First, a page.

The revelations from Edward Snowden about the vast invasion of privacy being pursued by the National Security Agency (NSA) have caused quite a stir. Apparently, under the Patriot Act all the spying is perfectly legal. Still many Americans were not previously clear about the extent the government was allowed to snoop on emails and phone calls. Not surprisingly the intelligence community’s activities have been defended in the name of preserving our security. The government claims that the surveillance helped thwart numerous terrorist plots. However, these claims have not gone unquestioned.
It is past time that there be a lively debate in America about proper balance between privacy and civil liberties, on the one hand, and national security on the other. As Christians we should remember that there is no limit to the evil that can be justified in the name of national security. The very ones who orchestrated the crucifixion of Jesus argued, “It is better for you to have one man die for the people than to have the whole nation destroyed” (John 11:50). Just as “love cover a multitude of sins” (1 Peter 4:8), the unrestrained pursuit of security sanctions a multitude of sins.
President Obama tried to assure the nation that the procedures guiding the intelligence gathering activities are “perfectly transparent,” a claim Politifact has determined is a “pants on fire” lie. In an effort to divert attention from the disturbing intrusive actions of the Big Surveillance arm of the government, Snowden has been villainized by both Democratic and Republican leaders. On the other hand, Louis Clark, Government Accountability Project president, contends that “Snowden is the target of those who wish to sweep his assertions under the rug and turn the media spotlight on him instead. We believe the focus needs to be on the revelations and their implications. History will eventually be on Snowden’s side.”
In a glaring display of partisan hypocrisy several recent polls have shown that Democrats are more likely to support the NSA intelligence-gathering program than Republicans. A Gallup poll, a Pew Research poll, and a Washington Post-ABC News poll have all found the same thing. Yet when in 2006 when George W. Bush was President a Pew poll found the Republicans were enthusiastically in support of the NSA scrutinizing phone calls and emails of suspected terrorists, 75% for and only 23% opposed. Only 37% of the Democrats supported the program while 61% found it unacceptable. For many people the party affiliation of the one occupying the Whitehouse more than clear principles seems to determine their support or opposition of the Big Surveillance arm of government.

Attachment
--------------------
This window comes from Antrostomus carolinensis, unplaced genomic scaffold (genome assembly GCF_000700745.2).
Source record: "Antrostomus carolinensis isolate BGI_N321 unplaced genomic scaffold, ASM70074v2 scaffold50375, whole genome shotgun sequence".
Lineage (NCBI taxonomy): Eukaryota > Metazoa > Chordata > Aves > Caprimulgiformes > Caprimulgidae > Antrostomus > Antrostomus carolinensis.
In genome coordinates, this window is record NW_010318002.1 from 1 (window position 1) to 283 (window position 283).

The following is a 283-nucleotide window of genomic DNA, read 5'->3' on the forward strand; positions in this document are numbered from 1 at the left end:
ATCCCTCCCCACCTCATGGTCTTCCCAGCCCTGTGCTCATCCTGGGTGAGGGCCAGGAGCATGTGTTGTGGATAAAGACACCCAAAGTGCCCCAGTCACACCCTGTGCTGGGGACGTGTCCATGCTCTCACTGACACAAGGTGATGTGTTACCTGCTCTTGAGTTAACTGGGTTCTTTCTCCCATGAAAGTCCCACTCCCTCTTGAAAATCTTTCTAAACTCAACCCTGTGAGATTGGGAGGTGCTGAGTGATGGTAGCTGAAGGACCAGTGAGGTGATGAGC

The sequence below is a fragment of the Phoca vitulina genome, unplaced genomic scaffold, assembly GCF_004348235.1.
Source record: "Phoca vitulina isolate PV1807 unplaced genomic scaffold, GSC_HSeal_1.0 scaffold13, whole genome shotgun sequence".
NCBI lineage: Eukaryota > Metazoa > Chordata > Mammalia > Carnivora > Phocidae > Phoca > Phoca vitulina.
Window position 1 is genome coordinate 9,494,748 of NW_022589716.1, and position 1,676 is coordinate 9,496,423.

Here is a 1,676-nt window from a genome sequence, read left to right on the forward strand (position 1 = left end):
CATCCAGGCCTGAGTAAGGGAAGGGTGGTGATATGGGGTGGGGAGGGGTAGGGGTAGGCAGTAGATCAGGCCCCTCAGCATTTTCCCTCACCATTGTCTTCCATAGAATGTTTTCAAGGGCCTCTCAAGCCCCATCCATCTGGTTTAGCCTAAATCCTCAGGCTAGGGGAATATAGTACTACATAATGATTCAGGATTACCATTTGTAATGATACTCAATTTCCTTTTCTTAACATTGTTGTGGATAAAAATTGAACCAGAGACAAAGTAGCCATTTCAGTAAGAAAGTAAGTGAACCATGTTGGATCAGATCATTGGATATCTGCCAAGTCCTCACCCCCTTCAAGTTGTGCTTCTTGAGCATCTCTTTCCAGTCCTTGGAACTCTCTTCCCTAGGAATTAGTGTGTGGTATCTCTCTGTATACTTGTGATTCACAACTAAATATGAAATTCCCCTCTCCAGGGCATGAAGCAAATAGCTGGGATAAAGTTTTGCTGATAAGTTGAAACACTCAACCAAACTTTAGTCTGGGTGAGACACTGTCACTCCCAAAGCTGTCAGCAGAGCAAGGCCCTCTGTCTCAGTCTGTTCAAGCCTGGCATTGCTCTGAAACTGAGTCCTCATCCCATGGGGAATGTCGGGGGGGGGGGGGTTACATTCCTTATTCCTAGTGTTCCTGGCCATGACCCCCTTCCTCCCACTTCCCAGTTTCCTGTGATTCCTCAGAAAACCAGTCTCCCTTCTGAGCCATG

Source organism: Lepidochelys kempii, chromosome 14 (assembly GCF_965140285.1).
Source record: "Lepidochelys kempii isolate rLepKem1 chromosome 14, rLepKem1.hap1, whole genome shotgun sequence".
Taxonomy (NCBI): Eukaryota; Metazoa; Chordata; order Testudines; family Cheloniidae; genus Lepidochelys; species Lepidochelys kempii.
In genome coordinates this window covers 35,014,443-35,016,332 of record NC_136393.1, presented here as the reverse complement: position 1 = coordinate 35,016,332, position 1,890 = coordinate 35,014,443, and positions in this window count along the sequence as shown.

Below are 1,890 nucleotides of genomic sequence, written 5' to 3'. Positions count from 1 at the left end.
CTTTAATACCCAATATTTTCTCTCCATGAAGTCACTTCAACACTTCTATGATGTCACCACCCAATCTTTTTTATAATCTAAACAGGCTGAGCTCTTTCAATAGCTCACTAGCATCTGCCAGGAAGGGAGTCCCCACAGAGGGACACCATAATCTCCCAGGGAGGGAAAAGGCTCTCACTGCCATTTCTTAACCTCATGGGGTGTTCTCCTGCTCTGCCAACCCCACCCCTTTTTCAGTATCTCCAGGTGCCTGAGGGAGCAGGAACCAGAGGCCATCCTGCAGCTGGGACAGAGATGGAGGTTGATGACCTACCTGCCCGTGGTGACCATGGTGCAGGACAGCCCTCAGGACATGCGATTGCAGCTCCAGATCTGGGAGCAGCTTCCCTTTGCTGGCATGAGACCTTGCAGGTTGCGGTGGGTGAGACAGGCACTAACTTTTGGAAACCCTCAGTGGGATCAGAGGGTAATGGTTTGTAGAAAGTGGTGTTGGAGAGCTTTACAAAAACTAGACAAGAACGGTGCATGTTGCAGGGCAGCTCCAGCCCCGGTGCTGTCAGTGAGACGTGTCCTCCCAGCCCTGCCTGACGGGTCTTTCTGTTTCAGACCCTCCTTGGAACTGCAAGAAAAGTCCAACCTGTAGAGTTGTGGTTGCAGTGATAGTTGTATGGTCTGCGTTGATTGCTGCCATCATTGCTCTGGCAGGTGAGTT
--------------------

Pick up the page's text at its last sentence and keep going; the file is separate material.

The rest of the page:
Yet Big Surveillance coupled with Big Military is where suspicion about Big Government is most clearly justified. Many naively say, “I don’t care if the government knows what I’m doing. I have nothing to hide. I’m doing nothing wrong.” Yet in countless nations throughout the world there have been people who thought the same thing right before they were taken off to prison. In fact, recently it was disclosed that peaceful antiwar activists have been spied on by the government and have had their names placed on a domestic terrorist list.
These people have not done something wrong; they have done something very right. “Blessed are the peacemakers,” taught Jesus (Matthew 5:9). Yet they were deemed a threat by a government that wants no one to stand in the way when a national decision has been made for war. There is a very serious concern that dissent in America is in danger of being criminalized under anti-terrorist legislation as the definition of “material support” of terrorism is broadened. Imagining, “I’m doing nothing wrong,” will keep no one safe from a Big Surveillance/Big Military government that defines “wrong” as anything that is done contrary to “national interests.” Snowden’s disclosures should not be shrugged off as inconsequential. Now is the time to resist.
Craig M. Watts is the minister of Royal Palm Christian Church (Disciples of Christ) in Coral Springs, Florida and Co-Moderator of Disciples Peace Fellowship. He authored the book Disciple of Peace: Alexander Campbell on Pacifism, Violence and the State (Doulos Christou Press: Indianapolis, 2005) and his essays have appeared in many journals such as Cross Currents, Encounter, the Otherside, DisciplesWorld and more. Craig blogs on the Disciples Peace Fellowship’s, “Shalom Vision.”
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